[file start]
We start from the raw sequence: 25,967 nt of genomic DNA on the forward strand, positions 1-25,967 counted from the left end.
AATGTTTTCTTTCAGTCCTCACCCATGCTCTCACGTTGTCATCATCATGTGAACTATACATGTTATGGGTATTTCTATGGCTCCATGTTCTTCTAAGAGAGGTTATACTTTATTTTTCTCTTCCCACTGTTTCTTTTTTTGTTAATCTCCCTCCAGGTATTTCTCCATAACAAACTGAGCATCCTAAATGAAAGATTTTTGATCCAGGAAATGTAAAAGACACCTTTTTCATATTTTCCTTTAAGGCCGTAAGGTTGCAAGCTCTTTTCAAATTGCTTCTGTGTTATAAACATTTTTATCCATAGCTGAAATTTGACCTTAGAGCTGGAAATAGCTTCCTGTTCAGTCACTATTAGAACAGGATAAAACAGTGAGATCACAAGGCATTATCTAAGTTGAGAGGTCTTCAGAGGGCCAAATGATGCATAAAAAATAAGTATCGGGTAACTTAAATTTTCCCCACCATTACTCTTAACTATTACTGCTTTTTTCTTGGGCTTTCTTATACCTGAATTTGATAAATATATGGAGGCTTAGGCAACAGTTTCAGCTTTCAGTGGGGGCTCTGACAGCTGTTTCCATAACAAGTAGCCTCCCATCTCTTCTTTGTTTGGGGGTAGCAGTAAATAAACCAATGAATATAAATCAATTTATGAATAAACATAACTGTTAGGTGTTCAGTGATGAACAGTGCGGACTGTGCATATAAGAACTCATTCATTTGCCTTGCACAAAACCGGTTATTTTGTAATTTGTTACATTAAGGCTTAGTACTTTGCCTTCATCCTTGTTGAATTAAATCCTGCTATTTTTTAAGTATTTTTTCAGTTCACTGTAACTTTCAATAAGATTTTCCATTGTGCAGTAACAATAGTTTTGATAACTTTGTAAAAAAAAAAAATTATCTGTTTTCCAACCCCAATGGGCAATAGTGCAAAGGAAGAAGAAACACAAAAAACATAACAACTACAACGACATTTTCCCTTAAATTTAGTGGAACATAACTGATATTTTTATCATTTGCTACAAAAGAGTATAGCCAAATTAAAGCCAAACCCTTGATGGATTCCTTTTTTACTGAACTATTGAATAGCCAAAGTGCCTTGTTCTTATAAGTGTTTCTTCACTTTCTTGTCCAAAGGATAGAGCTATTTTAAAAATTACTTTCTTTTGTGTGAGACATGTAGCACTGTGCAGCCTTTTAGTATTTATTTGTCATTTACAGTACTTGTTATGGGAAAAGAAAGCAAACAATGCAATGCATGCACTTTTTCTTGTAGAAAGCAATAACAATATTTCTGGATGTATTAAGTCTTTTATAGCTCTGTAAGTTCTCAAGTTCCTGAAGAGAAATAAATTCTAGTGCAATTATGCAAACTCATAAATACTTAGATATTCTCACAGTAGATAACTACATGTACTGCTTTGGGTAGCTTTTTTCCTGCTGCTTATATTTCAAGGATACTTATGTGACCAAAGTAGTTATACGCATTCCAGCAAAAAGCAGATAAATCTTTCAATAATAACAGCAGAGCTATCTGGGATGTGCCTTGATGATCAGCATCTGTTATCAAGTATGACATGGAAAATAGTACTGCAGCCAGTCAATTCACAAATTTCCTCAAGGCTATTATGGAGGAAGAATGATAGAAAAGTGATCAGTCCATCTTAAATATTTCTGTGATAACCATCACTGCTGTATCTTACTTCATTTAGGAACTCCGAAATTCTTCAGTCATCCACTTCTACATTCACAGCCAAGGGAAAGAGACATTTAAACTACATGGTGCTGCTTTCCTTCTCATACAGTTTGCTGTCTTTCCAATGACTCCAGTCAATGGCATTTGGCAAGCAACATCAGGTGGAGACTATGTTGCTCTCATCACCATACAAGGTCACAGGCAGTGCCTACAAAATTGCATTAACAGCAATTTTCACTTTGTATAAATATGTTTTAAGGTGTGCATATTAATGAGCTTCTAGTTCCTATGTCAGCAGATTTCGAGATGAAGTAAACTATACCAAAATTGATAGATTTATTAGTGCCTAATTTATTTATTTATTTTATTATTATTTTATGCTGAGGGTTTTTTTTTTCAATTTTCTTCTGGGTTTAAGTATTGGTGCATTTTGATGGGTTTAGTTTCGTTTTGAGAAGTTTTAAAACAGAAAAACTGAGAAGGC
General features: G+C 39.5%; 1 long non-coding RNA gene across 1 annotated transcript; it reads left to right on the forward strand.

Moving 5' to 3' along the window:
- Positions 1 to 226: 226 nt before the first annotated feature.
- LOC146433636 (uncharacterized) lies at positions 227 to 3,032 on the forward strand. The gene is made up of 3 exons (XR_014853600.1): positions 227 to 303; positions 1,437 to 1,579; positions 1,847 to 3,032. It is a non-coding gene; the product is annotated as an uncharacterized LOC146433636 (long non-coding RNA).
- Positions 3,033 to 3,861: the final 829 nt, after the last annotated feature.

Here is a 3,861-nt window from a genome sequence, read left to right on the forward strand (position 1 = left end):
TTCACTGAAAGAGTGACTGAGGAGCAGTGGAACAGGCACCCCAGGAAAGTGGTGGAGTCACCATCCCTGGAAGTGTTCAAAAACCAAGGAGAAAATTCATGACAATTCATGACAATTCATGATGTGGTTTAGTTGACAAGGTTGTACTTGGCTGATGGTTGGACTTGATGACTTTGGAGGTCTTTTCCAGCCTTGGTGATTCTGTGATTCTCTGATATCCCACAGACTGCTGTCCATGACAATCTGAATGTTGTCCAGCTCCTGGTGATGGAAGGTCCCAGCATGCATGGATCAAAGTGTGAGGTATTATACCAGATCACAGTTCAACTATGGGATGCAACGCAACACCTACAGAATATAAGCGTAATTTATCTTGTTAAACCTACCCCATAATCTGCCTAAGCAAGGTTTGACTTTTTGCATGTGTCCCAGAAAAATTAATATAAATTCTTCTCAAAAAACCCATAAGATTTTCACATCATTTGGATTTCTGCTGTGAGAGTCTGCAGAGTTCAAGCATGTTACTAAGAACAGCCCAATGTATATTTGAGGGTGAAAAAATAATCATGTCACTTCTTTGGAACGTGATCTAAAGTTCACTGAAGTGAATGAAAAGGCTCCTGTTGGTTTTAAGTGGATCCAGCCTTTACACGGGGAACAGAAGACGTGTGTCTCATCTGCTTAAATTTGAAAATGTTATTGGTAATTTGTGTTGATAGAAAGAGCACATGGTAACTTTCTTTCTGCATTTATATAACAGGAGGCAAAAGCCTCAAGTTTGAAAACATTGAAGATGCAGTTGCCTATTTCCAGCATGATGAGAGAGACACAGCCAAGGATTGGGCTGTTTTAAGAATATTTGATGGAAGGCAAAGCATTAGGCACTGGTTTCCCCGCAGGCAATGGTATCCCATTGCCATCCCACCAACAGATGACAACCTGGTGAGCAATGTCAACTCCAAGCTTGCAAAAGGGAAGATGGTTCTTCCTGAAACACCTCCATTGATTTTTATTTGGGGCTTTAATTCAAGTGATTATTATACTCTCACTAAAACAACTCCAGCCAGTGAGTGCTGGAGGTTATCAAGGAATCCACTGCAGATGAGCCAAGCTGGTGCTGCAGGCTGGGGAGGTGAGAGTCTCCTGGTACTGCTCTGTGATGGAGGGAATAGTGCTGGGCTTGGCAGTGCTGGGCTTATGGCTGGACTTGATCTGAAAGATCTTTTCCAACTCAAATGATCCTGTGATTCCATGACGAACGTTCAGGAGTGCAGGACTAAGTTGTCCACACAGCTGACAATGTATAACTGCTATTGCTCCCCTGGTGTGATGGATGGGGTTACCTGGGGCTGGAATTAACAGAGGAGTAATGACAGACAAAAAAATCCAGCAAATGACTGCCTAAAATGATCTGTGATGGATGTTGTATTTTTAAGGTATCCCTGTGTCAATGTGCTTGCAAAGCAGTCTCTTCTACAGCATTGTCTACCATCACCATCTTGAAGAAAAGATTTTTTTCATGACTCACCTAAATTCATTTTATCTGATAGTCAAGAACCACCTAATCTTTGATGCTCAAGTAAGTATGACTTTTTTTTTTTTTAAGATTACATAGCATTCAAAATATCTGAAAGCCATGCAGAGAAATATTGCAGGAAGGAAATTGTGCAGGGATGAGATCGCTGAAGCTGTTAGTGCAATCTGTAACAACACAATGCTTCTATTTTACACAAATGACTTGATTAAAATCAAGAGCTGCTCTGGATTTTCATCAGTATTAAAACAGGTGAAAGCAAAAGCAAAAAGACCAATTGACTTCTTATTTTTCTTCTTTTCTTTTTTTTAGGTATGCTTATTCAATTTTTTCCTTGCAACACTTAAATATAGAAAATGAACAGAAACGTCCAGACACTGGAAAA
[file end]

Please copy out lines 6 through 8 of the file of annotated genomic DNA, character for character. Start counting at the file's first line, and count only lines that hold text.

- LOC146433636 (uncharacterized) lies at positions 227 to 3,032 on the forward strand. The gene is made up of 3 exons (XR_014853600.1): positions 227 to 303; positions 1,437 to 1,579; positions 1,847 to 3,032. It is a non-coding gene; the product is annotated as an uncharacterized LOC146433636 (long non-coding RNA).
- Positions 3,033 to 3,861: the final 829 nt, after the last annotated feature.

Here is a 3,861-nt window from a genome sequence, read left to right on the forward strand (position 1 = left end):